The dismantling of globalization

Large companies will once again seek regional suppliers

The crisis in the supply of products caused by the pandemic and now the threat of cutting European gas and supplies from Ukraine are setting in motion a global rearrangement of supply chains.

This is a process of reversing the so-called globalization, which in the last decade has made China the world’s manufacturing base, with companies outsourcing a large part of their inputs there and, to a lesser extent, to other parts of Asia.

The cost competitiveness and efficiency gains offered by the move to China have meant that many items, formerly manufactured in the US, Europe and Latin America, or even countries like India, have moved to the Asian giant. Pharmaceuticals and electronics are the best examples of this.

Covid-19 exposed the risk of this excessive concentration and dependence. With the closure of China, followed by slowdowns in shipping, transportation and logistics, businesses across the world have been hit. The shortage of basic supplies to face the pandemic made evident the need for geographical displacement of world production.

The war will catalyze this picture. The conflict in Ukraine now brings up the issue of strategic displacement, with greater emphasis on inventory and increasing the stock of essential goods in the short and medium term. Companies will geographically and strategically bring their supply chains closer together, whether in the same country, or at least within the same continent.

Is it safe to put all our eggs in one basket, even if this country is the cheapest supplier? Or is it strategically better to have alternatives? These are all questions that companies are facing right now. Those that have diversified their supplies are likely doing better in the current scenario.

This highlights the importance of monitoring the supply chain itself for all types of risks, particularly ESG (“Environmental, Social and corporate Governance”) risks.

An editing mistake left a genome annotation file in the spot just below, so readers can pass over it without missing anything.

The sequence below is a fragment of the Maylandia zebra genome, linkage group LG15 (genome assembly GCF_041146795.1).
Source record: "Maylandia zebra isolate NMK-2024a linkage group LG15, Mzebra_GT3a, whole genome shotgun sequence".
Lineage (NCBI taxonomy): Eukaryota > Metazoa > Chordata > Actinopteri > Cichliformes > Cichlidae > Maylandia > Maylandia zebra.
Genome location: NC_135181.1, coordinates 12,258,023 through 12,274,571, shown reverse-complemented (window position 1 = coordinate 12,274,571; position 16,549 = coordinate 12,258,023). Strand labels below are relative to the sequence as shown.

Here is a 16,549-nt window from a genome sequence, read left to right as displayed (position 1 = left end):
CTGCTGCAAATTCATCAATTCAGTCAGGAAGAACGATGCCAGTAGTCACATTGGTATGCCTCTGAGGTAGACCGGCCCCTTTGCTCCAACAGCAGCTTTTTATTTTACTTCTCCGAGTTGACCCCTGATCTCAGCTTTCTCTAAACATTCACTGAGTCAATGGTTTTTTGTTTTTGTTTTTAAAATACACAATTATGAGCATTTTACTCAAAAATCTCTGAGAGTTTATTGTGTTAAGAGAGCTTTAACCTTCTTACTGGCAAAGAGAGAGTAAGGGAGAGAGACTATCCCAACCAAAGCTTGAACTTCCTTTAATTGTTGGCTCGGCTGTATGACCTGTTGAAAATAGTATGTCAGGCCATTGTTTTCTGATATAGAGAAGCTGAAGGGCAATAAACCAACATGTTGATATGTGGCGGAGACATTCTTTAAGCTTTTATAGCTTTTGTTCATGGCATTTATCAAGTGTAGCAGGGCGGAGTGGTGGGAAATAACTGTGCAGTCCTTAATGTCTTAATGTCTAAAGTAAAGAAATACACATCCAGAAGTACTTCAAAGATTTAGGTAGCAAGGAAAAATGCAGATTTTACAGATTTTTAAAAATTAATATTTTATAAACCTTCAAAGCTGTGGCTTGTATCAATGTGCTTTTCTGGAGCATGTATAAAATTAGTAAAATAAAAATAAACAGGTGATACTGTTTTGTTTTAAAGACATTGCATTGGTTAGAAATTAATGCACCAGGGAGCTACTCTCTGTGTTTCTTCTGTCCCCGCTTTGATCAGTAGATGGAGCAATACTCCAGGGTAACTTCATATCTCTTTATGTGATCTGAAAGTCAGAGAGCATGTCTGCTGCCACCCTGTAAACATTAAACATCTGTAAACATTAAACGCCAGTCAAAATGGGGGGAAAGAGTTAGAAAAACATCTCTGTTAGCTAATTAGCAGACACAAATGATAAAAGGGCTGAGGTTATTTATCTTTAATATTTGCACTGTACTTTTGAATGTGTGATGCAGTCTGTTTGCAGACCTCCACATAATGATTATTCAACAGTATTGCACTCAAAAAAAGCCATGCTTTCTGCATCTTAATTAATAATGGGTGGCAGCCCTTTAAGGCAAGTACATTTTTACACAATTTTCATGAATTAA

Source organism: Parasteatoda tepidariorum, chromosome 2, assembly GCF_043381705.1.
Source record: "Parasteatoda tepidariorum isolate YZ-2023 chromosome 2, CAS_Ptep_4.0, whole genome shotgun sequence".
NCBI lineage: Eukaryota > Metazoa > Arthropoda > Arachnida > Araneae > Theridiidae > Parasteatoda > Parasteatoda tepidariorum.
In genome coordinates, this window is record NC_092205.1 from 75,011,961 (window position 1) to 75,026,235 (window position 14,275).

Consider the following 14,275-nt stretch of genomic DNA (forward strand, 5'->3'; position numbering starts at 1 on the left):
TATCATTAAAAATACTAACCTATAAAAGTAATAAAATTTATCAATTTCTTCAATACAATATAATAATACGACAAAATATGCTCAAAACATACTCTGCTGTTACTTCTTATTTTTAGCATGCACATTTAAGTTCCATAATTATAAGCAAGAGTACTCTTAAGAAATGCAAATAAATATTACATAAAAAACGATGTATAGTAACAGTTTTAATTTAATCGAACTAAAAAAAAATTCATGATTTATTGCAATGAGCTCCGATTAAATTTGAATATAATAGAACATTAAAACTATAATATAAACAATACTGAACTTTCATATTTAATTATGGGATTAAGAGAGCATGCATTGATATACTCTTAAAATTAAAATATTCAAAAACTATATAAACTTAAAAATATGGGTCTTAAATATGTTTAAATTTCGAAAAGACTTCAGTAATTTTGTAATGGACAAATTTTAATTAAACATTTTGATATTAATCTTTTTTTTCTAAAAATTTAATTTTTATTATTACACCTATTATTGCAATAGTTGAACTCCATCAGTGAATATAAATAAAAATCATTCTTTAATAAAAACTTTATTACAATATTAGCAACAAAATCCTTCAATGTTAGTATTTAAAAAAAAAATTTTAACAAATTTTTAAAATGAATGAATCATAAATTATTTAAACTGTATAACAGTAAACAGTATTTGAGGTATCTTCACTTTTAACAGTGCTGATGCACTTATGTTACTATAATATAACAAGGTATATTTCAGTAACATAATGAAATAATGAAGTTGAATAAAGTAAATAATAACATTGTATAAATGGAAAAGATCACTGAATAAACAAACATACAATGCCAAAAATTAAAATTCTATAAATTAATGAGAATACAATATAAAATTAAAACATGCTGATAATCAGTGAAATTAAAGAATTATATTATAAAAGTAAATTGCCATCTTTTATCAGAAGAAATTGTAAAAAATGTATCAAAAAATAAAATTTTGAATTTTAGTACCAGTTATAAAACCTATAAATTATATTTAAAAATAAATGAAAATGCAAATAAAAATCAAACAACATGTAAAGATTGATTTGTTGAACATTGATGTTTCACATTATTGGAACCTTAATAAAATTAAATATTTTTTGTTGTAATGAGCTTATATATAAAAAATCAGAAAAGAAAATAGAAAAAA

Brazil has an opportunity in this scenario. As US and European companies look to diversify their supply chains, the country, with some notable experience in selected industries (oil and gas services, automobile manufacturing, aeronautical technology, etc.), can position itself as a more stable and safe for multinationals. Not to mention that Brazil is the 12th largest economy in the world and has its own domestic demand.

Brazilian companies must also look at their supply chains and seek alternatives closer to home. Of course, given the tremendous advances China has made in the industry, it will take time and resources to compete with the speed, efficiency and prices of manufacturers there — but it can be done. The Brazilian industry needs to identify these competitive opportunities. Even if it is a little more expensive to produce in Brazil, it is a solid alternative for strategic reasons: the country offers more stability and productive capacity compared to many other nations in this new and fragile global order.


Articles published with subscription do not reflect the opinion of the newspaper. Its publication follows the purpose of stimulating the debate of Brazilian and world problems and of reflecting the different trends of contemporary thought.



By Ram Mahidhara – Former Senior Executive of International Finance Corporation (IFC/World Bank) and Co-founder and COO (Chief Operating Officer) of – on 02/04/2022



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